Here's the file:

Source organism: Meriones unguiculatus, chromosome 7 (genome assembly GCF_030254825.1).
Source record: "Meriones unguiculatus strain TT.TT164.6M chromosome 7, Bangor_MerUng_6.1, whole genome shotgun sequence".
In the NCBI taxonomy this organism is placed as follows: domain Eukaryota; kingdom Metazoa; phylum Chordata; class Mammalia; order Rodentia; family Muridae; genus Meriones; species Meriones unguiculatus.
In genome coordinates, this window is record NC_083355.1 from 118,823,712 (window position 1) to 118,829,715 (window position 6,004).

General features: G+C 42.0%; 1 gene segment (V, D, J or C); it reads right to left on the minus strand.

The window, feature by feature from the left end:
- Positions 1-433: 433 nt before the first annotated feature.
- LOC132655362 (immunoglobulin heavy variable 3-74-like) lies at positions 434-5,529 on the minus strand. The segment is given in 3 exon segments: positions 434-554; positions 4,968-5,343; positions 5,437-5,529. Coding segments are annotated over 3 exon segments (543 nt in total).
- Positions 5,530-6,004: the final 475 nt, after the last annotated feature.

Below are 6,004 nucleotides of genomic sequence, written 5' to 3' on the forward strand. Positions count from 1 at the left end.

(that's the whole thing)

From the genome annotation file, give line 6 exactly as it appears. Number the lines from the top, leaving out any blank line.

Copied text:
The window, feature by feature from the left end: